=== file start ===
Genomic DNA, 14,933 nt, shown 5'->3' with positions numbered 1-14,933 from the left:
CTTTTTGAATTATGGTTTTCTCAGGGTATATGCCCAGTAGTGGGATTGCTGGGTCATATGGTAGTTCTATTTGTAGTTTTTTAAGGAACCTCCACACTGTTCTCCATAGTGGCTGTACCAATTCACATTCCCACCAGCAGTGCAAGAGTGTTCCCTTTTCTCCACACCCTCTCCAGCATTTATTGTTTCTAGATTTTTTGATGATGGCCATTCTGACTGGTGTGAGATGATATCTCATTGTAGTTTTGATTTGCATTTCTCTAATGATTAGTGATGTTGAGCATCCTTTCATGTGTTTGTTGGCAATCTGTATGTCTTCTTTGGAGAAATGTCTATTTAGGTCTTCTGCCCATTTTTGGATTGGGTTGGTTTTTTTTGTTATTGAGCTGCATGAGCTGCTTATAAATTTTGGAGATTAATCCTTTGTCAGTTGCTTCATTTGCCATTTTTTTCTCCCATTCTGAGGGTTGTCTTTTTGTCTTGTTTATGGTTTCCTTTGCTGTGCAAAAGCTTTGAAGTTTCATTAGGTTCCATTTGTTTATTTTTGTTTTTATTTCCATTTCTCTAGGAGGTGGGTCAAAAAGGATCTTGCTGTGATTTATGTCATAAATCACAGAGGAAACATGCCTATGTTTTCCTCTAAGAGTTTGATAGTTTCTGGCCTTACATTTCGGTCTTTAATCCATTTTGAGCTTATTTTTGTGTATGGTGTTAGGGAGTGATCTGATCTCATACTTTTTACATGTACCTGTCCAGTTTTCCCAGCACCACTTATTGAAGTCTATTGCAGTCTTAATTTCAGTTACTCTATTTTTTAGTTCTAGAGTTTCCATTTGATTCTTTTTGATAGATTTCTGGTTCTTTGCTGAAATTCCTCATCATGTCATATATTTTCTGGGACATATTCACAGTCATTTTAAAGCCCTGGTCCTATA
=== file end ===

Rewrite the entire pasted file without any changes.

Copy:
Genomic DNA, 14,933 nt, shown 5'->3' with positions numbered 1-14,933 from the left:
CTTTTTGAATTATGGTTTTCTCAGGGTATATGCCCAGTAGTGGGATTGCTGGGTCATATGGTAGTTCTATTTGTAGTTTTTTAAGGAACCTCCACACTGTTCTCCATAGTGGCTGTACCAATTCACATTCCCACCAGCAGTGCAAGAGTGTTCCCTTTTCTCCACACCCTCTCCAGCATTTATTGTTTCTAGATTTTTTGATGATGGCCATTCTGACTGGTGTGAGATGATATCTCATTGTAGTTTTGATTTGCATTTCTCTAATGATTAGTGATGTTGAGCATCCTTTCATGTGTTTGTTGGCAATCTGTATGTCTTCTTTGGAGAAATGTCTATTTAGGTCTTCTGCCCATTTTTGGATTGGGTTGGTTTTTTTTGTTATTGAGCTGCATGAGCTGCTTATAAATTTTGGAGATTAATCCTTTGTCAGTTGCTTCATTTGCCATTTTTTTCTCCCATTCTGAGGGTTGTCTTTTTGTCTTGTTTATGGTTTCCTTTGCTGTGCAAAAGCTTTGAAGTTTCATTAGGTTCCATTTGTTTATTTTTGTTTTTATTTCCATTTCTCTAGGAGGTGGGTCAAAAAGGATCTTGCTGTGATTTATGTCATAAATCACAGAGGAAACATGCCTATGTTTTCCTCTAAGAGTTTGATAGTTTCTGGCCTTACATTTCGGTCTTTAATCCATTTTGAGCTTATTTTTGTGTATGGTGTTAGGGAGTGATCTGATCTCATACTTTTTACATGTACCTGTCCAGTTTTCCCAGCACCACTTATTGAAGTCTATTGCAGTCTTAATTTCAGTTACTCTATTTTTTAGTTCTAGAGTTTCCATTTGATTCTTTTTGATAGATTTCTGGTTCTTTGCTGAAATTCCTCATCATGTCATATATTTTCTGGGACATATTCACAGTCATTTTAAAGCCCTGGTCCTATA